In the late 1960s, America was in a state of disorder. The Civil Rights Movement was at its peak, and people were fighting for equality across all walks of life. This included the right to fair housing. On April 11, 1968, President Lyndon Johnson signed the Fair Housing Act into law. This act banned discrimination in housing based on race, color, religion, sex, or national origin. It was a great victory for the Civil Rights Movement, and it altered the face of American living forever. In this article, we will take a closer look at the history of the Fair Housing Act and its effects on American renters.
Civil Rights and Fair Housing
The Fair Housing Act was a direct response to the Civil Rights Act of 1964 and the struggle for equality that was occurring across the country. That act prohibited discrimination in public places but, on the other hand, did not work on or address discrimination in housing. This left numerous black Americans experiencing terrible housing conditions. The Kerner Commission, studying the civil disorders and causes of riots in US Cities in 1967, wrote, “Our nation is moving toward two societies, one black, one white—separate and unequal.”
Grasping well that the federal government had a responsibility to address housing inequality, Senator Edward Brooke of Massachusetts and Representative John Conyers of Michigan sponsored an act that would swiftly forbid housing discrimination. On April 4, 1968, Dr. Martin Luther King, Jr. was assassinated. The Fair Housing Act was passed by Congress on April 11, 1968, and was signed into law by President Lyndon Johnson on the same day.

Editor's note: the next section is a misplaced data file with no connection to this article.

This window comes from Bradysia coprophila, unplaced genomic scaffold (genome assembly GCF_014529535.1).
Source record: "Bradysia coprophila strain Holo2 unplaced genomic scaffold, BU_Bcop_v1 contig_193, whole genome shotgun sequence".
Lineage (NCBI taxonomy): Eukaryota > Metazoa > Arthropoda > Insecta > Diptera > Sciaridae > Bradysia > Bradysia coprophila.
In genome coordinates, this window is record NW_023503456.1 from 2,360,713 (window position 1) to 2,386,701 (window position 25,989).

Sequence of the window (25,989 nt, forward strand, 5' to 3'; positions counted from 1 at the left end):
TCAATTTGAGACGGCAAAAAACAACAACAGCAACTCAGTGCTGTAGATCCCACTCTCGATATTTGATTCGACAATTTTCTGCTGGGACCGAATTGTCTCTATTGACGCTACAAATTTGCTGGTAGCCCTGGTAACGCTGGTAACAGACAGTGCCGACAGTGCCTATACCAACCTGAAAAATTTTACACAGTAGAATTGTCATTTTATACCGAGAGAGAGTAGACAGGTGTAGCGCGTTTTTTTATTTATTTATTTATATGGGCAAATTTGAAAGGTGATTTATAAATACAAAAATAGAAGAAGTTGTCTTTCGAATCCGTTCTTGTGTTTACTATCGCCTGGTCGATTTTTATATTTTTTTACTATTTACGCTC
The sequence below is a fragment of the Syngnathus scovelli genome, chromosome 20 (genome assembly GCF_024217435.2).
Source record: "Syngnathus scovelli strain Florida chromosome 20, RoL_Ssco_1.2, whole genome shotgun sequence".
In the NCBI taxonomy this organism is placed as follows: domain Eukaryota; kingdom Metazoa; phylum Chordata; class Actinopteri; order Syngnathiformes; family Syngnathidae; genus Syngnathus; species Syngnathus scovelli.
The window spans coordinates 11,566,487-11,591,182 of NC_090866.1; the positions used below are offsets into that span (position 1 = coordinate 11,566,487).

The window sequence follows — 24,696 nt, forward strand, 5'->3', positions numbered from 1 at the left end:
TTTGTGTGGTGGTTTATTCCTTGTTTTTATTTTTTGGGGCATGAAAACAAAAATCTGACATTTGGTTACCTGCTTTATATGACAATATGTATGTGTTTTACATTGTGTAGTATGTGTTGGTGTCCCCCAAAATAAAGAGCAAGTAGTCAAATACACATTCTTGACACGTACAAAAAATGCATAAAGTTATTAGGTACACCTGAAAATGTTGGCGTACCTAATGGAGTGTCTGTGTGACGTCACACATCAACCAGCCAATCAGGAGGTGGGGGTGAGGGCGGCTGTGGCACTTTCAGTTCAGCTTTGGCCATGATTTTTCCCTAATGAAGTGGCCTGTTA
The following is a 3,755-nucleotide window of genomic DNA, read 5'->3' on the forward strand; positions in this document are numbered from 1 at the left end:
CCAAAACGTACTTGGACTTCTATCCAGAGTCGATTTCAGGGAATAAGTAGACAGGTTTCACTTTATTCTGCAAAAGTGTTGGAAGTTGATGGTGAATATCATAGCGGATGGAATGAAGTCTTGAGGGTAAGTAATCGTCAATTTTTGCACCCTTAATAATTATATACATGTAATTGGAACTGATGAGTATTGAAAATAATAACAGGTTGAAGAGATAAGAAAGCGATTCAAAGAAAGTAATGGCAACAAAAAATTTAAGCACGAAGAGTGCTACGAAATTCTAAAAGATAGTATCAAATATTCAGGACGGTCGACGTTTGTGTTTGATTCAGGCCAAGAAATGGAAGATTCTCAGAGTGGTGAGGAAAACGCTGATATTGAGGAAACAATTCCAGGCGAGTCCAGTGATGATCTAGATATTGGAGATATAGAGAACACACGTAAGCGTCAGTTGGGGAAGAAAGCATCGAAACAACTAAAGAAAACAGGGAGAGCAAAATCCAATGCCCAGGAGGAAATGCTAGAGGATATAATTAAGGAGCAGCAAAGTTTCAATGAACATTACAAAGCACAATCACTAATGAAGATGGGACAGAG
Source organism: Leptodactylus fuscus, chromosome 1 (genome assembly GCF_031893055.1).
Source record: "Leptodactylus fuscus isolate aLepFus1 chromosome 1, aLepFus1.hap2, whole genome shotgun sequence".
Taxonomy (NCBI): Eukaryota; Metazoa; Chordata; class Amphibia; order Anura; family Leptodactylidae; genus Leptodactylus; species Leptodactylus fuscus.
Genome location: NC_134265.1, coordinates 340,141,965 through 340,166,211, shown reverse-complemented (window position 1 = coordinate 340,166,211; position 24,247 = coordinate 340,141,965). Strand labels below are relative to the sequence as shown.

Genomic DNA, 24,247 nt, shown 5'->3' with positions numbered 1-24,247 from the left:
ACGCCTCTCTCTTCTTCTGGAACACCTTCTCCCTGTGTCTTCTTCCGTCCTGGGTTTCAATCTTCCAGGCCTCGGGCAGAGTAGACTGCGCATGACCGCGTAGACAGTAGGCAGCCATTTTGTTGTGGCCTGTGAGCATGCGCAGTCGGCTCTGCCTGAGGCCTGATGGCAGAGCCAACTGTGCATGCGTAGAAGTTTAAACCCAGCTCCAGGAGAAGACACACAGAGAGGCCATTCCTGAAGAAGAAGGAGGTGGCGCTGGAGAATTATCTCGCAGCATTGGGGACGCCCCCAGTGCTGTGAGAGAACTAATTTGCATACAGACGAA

The Fair Housing Act regarded and addressed housing inequality by making it illegal to discriminate against renters based on their race, color, religion, sex, or national origin. It further developed the U.S. Department of Housing and Urban Development’s (HUD) the Office of Fair Housing and Equal Opportunity (FHEO), which works to abolish housing discrimination, promote economic opportunity, and achieve diverse, inclusive communities. FHEO is also responsible for enforcing the act.
The Impact of Fair Housing
The effects of the Fair Housing Act were instant and comprehensive. It opened up previously segregated neighborhoods to minorities. It equally made it effortless for families of all income levels to find and get safe and affordable housing. The act has been instrumental in reducing poverty and improving educational outcomes for children dwelling in low-income households.
The Fair Housing Act has been amended several times since it was first passed. The most current amendment, passed in 1988, expanded the definition of “family” to include unmarried couples and people with disabilities. It also definitely strengthened the enforcement provisions of the act.
The Fair Housing Act and You
The Fair Housing Act is one of the most vital pieces of legislation in American history. It has helped make a more equal and just society by securing that everyone has access to safe and affordable housing. If you’re a renter in the United States, it’s crucial to perceive and understand well your rights under the Fair Housing Act. A few of the rights the Fair Housing Act protects are the following:
- The right to choose a housing option without discrimination
- The right to occupy a safe and acceptable housing environment
- The right to fair treatment all during the housing search process
- The right to not be refused housing based on your income
If you certainly feel like you’ve been discriminated against, you can easily file a complaint with HUD under the FHEO. You can, in like manner, reach out to a fair housing organization in your area for support.
To best protect your rights, it’s likewise necessary to work with landlords and property managers who know very well and follow fair housing laws. Real Property Management Varanasi has a long history of commitment to fair housing. Browse our listings online to discover top-rated and quality rental homes in Chester.
We are pledged to the letter and spirit of U.S. policy for the achievement of equal housing opportunity throughout the Nation. See Equal Housing Opportunity Statement for more information.